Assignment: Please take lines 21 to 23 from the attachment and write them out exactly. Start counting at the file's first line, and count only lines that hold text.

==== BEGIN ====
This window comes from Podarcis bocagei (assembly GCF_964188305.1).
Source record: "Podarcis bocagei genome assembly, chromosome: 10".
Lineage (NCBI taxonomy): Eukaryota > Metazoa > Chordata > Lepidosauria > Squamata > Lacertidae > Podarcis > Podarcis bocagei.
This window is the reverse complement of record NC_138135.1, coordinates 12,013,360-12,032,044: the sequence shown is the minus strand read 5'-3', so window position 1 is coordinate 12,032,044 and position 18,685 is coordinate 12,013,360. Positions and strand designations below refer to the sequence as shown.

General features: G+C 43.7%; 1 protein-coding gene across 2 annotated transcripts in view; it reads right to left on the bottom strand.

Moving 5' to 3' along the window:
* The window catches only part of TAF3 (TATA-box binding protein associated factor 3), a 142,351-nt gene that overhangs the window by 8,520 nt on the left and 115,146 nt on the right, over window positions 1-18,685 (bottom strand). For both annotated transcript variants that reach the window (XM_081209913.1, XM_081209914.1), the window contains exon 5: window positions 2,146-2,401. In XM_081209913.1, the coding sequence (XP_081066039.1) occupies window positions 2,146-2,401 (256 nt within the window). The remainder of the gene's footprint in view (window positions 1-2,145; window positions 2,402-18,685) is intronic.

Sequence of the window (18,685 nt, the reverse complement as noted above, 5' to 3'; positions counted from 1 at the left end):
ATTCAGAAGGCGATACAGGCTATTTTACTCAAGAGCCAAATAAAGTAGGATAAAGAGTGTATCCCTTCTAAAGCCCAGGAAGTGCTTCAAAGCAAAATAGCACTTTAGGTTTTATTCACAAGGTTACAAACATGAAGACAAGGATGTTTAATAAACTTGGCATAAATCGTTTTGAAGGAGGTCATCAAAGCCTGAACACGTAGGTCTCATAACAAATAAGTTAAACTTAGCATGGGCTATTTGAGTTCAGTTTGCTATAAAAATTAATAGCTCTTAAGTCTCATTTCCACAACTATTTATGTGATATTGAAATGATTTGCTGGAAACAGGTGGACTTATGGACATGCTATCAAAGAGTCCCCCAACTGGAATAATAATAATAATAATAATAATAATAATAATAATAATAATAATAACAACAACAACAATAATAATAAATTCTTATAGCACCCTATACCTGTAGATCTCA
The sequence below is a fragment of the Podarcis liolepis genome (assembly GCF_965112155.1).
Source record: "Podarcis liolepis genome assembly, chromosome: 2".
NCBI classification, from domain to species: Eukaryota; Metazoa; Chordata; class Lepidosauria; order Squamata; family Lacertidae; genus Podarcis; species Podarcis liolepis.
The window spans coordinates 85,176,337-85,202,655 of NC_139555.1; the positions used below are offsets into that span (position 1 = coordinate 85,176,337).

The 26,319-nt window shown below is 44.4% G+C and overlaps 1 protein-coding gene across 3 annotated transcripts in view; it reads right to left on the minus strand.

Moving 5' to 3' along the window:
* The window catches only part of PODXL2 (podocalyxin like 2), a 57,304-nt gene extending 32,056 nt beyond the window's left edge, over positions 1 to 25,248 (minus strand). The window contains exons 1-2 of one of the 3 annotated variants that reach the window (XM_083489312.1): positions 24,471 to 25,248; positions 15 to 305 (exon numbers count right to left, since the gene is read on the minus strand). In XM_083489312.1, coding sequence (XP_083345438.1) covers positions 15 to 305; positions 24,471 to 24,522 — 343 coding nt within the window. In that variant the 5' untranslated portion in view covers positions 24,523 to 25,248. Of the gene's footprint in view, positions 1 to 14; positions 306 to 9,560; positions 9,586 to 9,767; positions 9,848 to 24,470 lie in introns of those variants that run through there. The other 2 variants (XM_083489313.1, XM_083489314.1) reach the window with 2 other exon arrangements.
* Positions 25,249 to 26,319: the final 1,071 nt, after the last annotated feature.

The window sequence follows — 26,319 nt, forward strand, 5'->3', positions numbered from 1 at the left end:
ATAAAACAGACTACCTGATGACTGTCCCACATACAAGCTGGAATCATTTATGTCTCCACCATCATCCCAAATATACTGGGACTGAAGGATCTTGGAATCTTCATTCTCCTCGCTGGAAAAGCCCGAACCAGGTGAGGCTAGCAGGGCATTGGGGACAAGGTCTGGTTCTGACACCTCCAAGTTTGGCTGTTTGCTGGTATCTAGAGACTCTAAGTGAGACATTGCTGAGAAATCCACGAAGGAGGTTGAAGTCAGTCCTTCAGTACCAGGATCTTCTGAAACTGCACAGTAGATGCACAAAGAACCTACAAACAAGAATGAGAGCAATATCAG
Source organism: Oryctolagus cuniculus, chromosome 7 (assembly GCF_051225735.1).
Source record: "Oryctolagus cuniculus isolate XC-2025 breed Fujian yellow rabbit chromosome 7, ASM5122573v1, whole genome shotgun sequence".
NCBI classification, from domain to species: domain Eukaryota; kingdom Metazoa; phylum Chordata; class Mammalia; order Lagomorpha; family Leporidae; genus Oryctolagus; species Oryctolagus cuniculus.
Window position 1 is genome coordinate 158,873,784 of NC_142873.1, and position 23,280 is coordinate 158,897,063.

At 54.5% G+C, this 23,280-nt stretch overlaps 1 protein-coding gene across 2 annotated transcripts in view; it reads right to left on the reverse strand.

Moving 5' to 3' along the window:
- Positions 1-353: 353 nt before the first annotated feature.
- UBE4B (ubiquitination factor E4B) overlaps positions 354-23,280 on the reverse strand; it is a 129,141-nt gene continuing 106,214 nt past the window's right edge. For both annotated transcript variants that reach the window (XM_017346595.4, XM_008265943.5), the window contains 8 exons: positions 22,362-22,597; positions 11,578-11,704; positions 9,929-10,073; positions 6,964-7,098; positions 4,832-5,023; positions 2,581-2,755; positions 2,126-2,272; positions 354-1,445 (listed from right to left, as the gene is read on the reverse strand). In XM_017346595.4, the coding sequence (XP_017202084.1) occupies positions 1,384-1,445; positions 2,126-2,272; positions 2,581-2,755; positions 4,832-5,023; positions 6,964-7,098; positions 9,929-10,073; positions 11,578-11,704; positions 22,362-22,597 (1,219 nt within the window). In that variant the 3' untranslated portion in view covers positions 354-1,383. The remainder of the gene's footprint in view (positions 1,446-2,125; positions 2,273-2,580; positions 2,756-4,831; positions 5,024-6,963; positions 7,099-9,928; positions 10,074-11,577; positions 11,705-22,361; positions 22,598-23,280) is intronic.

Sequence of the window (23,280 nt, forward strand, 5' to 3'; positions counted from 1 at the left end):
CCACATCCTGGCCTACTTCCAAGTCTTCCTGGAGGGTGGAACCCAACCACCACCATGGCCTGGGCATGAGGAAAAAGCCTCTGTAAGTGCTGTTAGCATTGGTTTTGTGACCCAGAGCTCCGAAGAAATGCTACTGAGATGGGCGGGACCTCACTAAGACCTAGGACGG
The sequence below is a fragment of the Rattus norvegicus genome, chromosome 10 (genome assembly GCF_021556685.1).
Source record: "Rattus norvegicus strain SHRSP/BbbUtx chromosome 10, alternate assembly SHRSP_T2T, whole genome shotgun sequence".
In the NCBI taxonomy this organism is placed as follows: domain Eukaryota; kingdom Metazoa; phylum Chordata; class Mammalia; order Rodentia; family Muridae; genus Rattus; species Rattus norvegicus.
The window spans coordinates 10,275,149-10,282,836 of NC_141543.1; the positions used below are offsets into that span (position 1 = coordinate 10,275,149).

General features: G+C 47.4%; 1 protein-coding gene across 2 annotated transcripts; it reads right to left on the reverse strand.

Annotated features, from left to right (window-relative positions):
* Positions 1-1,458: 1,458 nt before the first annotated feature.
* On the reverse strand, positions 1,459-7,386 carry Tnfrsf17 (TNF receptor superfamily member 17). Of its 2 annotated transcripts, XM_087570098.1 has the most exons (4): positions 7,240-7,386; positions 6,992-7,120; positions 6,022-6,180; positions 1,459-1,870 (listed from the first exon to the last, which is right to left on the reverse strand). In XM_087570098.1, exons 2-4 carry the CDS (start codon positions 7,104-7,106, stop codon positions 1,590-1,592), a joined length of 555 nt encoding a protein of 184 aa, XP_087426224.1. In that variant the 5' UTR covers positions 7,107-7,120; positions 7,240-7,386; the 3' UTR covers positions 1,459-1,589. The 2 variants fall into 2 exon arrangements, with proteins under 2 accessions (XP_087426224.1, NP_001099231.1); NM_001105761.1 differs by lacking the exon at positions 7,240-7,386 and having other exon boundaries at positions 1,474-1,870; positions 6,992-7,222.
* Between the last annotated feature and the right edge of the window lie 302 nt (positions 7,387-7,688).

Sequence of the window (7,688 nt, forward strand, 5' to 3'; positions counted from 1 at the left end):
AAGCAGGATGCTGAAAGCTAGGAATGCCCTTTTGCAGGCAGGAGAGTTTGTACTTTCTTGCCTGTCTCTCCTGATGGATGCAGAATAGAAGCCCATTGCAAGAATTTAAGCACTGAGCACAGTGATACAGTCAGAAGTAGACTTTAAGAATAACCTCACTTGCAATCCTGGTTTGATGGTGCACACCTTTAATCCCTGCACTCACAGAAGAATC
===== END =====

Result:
Source record: "Oryctolagus cuniculus isolate XC-2025 breed Fujian yellow rabbit chromosome 7, ASM5122573v1, whole genome shotgun sequence".
NCBI classification, from domain to species: domain Eukaryota; kingdom Metazoa; phylum Chordata; class Mammalia; order Lagomorpha; family Leporidae; genus Oryctolagus; species Oryctolagus cuniculus.
Window position 1 is genome coordinate 158,873,784 of NC_142873.1, and position 23,280 is coordinate 158,897,063.